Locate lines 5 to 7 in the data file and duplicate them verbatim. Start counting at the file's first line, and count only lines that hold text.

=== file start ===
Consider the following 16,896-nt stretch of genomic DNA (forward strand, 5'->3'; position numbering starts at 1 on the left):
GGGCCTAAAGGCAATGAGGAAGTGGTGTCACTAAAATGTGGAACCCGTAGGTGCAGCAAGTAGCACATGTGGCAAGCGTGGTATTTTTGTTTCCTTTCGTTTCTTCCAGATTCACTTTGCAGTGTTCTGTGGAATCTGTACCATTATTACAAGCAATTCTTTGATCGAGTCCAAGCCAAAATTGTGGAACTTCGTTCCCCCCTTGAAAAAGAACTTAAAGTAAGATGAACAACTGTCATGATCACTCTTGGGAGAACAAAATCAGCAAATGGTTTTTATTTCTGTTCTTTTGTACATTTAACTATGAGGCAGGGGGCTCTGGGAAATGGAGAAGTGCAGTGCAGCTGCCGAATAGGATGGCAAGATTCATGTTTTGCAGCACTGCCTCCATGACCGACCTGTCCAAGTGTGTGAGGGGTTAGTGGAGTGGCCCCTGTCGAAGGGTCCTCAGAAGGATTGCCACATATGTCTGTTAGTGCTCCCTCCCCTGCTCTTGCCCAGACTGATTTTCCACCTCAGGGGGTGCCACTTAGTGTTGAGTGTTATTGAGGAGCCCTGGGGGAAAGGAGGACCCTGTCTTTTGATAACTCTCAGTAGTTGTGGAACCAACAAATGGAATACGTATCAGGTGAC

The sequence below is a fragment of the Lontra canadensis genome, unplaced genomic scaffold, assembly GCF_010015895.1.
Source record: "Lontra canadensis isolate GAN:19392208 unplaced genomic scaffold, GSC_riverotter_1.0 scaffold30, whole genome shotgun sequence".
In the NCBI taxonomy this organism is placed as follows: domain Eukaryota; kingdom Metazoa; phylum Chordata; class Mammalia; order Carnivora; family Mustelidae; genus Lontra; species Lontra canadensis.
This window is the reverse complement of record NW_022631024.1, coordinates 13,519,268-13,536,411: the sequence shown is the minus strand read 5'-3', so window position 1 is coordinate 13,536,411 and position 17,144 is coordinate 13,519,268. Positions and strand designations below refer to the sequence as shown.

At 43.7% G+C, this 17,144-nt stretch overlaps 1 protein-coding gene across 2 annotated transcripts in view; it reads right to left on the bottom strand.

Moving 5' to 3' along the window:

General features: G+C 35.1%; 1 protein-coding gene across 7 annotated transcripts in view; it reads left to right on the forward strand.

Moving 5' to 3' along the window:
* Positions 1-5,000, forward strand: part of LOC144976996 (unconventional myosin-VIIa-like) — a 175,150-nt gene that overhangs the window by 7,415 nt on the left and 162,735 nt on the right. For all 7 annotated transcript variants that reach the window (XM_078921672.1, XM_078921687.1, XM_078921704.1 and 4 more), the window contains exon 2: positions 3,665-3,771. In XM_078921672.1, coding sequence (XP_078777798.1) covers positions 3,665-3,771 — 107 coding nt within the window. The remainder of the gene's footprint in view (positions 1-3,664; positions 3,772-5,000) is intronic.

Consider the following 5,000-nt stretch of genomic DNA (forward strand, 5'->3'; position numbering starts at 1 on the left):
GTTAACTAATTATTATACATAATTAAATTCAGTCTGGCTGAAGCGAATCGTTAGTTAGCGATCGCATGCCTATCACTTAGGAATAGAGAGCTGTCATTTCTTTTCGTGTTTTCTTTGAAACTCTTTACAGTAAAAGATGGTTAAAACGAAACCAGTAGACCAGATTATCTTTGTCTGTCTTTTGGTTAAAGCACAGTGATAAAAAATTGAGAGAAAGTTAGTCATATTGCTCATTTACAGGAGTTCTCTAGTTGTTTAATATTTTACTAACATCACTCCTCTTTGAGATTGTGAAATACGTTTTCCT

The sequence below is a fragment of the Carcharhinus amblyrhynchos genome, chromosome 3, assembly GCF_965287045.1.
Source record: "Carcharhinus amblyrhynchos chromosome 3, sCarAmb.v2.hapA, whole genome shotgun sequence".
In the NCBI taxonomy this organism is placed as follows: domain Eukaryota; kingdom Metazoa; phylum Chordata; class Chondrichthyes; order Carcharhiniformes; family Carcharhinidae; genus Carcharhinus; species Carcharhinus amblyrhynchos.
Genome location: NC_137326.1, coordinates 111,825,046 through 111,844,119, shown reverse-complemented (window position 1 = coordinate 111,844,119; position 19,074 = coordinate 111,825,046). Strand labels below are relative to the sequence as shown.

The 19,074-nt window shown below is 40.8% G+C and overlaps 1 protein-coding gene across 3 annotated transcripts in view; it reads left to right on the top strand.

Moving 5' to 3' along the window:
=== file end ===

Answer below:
In the NCBI taxonomy this organism is placed as follows: domain Eukaryota; kingdom Metazoa; phylum Chordata; class Mammalia; order Carnivora; family Mustelidae; genus Lontra; species Lontra canadensis.
This window is the reverse complement of record NW_022631024.1, coordinates 13,519,268-13,536,411: the sequence shown is the minus strand read 5'-3', so window position 1 is coordinate 13,536,411 and position 17,144 is coordinate 13,519,268. Positions and strand designations below refer to the sequence as shown.

At 43.7% G+C, this 17,144-nt stretch overlaps 1 protein-coding gene across 2 annotated transcripts in view; it reads right to left on the bottom strand.